Besides plating up perfect dishes, chef Michael Deg’s arrival at Cavalli has brought a palpable buzz and engendered a newfound interest in the restaurant’s progressive food philosophy. Added to the now quotidian ideology of foraging, Chef Michael uses as much produce from his kitchen garden as possible as and vegan dishes have become integral to his menu. Dishes such as the spiced carrot tartar served with pickled shimeji, onion ketchup, shallot cups, and crispy ginger as well as the cauliflower steak with Tempura, cauliflower purée, macadamia nuts, capers and sultanas have won over a slew of non-vegans who now return for more of the same. Meat lovers are also catered for with a selection of ethically reared meats from Oak Valley pork to free-range poultry from the nearby Lazena farm.
A farm unfazed by its competition, along with a fine selection of fynbos-inspired cocktails, Cavalli happily offers wines from other Cape farms. The wisest decision is to go with the Cavalli’s estate’s own wines as most of the dishes have been conceived with these in mind. The Pink Pony - a grenache rose - is a first class ticket to the South of France, while for pairing with food, look no further than the farm’s famous Cremello from the flagship range and the Colt, a 100% cabernet sauvignon from the premium range.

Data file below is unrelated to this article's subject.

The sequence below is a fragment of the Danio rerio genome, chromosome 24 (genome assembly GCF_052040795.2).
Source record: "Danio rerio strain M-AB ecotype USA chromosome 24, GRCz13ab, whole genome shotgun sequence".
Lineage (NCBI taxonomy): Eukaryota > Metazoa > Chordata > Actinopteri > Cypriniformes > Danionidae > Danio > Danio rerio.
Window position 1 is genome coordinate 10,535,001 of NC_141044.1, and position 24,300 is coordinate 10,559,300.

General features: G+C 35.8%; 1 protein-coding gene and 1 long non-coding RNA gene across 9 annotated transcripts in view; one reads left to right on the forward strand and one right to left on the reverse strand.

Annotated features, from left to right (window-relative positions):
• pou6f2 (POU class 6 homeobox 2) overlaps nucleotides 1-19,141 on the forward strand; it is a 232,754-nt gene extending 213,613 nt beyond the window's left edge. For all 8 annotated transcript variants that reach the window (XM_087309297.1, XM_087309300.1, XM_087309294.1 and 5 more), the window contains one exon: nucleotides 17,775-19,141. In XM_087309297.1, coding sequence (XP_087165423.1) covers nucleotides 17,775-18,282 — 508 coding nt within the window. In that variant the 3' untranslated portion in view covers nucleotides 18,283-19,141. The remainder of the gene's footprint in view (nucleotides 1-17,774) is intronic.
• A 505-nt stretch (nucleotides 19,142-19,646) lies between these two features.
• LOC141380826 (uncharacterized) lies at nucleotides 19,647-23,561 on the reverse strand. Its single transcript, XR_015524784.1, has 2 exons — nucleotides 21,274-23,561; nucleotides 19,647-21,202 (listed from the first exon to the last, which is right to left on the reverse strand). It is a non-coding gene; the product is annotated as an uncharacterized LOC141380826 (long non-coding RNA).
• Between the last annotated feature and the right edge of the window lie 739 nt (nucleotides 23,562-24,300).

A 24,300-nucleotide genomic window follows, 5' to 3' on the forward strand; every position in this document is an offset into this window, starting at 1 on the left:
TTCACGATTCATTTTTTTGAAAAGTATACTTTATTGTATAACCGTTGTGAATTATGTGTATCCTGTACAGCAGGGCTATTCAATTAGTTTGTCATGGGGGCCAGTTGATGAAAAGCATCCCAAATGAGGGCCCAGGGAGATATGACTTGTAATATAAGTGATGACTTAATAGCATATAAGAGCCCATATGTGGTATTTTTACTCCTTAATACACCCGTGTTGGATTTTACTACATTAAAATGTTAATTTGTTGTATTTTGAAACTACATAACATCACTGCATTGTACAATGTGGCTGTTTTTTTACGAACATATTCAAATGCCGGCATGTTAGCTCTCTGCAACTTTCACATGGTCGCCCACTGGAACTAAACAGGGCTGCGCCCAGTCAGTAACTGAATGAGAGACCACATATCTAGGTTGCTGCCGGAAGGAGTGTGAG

Warm and attentive which makes being at Cavalli a relaxing day-time escape.The wait-staff is reassuringly clued up on the menu and estate wines.
The long drive from the gate to the main building does well to build up excitement for seeing the sleek and ultra-modern design. A previous honoree of the Mercedes-Benz Eat Out Most Stylish Restaurant in South Africa award, Cavalli is what happens when modern details such as polished copper, an open plan layout and blond wood are minimally appointed to imbue a sense of dining inside an art gallery.
Lazy Sunday lunches. Make sure to arrive ahead of time to take in the grounds, visit the art gallery and do a little wine tasting ahead of your meal.
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